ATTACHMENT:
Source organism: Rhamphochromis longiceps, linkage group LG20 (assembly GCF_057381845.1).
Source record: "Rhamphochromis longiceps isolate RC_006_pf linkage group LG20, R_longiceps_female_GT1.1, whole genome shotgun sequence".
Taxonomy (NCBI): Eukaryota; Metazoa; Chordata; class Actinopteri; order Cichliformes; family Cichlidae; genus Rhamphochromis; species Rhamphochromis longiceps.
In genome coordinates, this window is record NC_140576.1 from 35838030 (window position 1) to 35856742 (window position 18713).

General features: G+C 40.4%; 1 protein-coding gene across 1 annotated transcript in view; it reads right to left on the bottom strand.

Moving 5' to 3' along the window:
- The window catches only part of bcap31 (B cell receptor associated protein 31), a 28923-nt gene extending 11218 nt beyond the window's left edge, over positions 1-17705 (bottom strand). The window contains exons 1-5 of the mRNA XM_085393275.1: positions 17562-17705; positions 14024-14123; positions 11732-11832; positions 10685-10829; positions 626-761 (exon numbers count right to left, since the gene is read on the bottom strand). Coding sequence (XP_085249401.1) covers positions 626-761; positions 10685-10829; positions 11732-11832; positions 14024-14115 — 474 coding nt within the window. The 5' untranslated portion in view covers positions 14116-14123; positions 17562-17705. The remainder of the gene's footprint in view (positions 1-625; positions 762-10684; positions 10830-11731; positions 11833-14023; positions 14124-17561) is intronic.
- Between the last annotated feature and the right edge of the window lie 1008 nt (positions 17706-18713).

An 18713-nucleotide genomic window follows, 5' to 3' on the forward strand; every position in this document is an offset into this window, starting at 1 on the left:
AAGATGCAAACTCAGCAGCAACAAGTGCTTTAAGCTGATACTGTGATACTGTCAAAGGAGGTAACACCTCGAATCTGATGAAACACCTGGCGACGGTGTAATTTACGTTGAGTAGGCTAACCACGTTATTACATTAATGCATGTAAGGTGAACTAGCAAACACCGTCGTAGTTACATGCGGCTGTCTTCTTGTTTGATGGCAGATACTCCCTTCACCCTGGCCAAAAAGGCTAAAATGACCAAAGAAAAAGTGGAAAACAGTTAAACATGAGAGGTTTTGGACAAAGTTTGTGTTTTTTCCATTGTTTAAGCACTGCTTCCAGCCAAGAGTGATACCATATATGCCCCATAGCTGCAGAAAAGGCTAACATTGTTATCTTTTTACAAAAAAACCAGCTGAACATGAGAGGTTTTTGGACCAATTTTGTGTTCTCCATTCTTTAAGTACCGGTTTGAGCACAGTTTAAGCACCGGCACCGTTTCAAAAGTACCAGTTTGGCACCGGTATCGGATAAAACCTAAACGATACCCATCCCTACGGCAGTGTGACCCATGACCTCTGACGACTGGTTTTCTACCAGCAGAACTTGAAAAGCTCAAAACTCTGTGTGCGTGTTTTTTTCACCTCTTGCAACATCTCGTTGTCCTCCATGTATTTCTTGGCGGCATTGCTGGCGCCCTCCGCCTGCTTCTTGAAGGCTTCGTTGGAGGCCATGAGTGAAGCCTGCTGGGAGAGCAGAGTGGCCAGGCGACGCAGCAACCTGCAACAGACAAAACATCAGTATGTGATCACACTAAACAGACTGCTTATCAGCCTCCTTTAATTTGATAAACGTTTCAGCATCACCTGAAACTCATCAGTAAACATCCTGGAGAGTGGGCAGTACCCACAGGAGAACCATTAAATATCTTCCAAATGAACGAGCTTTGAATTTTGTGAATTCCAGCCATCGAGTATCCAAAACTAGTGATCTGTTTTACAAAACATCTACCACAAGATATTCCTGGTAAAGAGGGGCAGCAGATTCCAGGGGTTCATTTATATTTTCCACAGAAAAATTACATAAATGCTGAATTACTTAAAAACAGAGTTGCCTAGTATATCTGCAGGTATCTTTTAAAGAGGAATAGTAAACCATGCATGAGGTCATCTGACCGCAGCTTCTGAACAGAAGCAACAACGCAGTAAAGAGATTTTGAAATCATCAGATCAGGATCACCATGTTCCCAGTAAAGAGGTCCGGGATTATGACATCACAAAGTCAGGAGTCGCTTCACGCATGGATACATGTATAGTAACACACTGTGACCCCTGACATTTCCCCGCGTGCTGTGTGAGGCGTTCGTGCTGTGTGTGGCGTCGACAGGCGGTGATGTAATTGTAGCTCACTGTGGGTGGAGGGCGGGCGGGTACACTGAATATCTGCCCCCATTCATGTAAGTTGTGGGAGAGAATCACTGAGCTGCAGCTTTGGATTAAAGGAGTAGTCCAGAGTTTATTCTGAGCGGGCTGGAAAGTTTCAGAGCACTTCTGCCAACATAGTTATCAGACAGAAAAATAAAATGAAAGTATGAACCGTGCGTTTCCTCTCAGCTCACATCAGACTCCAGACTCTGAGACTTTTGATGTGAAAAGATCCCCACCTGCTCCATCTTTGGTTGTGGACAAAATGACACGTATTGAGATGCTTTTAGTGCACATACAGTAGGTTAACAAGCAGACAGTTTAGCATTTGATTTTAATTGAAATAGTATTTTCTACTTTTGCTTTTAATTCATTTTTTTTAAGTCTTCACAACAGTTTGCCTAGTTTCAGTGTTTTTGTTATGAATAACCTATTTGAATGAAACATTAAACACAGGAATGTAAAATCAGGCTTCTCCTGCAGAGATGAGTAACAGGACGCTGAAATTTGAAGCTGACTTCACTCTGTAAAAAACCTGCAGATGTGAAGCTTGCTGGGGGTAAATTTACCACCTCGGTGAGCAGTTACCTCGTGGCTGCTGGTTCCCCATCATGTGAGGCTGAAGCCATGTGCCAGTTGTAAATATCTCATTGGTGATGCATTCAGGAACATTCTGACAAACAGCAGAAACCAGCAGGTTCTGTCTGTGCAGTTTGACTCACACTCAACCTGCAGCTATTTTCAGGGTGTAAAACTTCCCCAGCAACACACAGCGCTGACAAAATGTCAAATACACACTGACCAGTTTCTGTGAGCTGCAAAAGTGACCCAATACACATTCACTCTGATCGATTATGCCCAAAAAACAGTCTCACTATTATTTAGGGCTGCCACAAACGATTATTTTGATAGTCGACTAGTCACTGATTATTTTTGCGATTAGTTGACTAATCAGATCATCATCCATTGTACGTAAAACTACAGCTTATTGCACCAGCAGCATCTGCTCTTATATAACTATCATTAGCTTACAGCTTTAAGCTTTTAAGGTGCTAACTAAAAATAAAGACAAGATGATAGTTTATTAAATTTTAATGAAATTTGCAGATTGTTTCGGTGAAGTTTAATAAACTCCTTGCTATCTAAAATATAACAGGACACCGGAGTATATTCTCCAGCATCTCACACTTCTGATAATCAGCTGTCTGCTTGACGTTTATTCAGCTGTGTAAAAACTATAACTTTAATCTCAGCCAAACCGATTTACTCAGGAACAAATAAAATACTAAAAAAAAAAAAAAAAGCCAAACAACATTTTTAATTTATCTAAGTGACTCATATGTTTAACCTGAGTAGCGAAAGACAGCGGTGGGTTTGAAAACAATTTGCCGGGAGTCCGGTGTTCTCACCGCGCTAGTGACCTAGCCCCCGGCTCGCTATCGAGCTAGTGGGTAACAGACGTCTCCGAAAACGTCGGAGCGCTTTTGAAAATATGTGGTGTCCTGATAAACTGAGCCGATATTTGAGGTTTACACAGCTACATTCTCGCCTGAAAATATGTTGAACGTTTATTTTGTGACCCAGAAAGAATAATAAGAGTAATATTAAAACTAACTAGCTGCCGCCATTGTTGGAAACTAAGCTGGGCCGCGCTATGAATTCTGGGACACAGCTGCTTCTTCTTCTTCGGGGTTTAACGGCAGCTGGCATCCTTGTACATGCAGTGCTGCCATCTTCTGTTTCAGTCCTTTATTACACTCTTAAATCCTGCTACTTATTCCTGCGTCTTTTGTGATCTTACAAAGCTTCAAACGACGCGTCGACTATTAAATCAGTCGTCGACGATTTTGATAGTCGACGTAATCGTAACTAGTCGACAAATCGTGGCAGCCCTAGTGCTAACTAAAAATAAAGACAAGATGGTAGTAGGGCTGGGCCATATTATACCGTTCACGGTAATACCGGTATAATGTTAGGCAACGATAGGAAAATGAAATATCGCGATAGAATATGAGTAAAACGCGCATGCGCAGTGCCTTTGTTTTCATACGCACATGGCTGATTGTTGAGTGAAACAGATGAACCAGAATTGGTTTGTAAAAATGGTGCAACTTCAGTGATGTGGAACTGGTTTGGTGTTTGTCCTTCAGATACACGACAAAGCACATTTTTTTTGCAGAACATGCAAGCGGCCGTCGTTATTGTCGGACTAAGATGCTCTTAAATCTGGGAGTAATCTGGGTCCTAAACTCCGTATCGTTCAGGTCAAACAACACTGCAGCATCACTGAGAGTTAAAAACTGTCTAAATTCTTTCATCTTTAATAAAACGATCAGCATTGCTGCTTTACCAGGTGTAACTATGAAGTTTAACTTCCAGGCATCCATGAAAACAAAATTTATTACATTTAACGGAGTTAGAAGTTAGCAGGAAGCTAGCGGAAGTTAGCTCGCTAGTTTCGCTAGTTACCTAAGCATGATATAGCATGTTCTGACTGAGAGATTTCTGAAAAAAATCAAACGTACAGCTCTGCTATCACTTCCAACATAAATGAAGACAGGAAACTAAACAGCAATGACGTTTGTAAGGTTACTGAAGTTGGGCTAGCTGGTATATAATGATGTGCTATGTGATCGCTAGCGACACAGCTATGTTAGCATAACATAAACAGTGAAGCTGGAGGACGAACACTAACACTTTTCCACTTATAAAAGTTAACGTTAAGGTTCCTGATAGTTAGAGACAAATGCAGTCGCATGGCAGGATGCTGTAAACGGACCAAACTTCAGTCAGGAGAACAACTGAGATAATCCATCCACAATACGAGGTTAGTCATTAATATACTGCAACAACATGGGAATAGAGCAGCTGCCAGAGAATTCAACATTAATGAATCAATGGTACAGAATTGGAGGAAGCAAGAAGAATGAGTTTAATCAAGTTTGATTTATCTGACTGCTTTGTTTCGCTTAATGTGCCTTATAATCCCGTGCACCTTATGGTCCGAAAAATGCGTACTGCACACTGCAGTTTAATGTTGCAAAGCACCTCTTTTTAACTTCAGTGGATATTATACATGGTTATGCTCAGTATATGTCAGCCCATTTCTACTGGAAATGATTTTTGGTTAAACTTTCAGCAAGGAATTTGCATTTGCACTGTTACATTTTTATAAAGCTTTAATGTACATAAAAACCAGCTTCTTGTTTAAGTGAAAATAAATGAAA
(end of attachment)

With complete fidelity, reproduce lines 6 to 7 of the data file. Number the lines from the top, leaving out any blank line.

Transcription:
Moving 5' to 3' along the window:
- The window catches only part of bcap31 (B cell receptor associated protein 31), a 28923-nt gene extending 11218 nt beyond the window's left edge, over positions 1-17705 (bottom strand). The window contains exons 1-5 of the mRNA XM_085393275.1: positions 17562-17705; positions 14024-14123; positions 11732-11832; positions 10685-10829; positions 626-761 (exon numbers count right to left, since the gene is read on the bottom strand). Coding sequence (XP_085249401.1) covers positions 626-761; positions 10685-10829; positions 11732-11832; positions 14024-14115 — 474 coding nt within the window. The 5' untranslated portion in view covers positions 14116-14123; positions 17562-17705. The remainder of the gene's footprint in view (positions 1-625; positions 762-10684; positions 10830-11731; positions 11833-14023; positions 14124-17561) is intronic.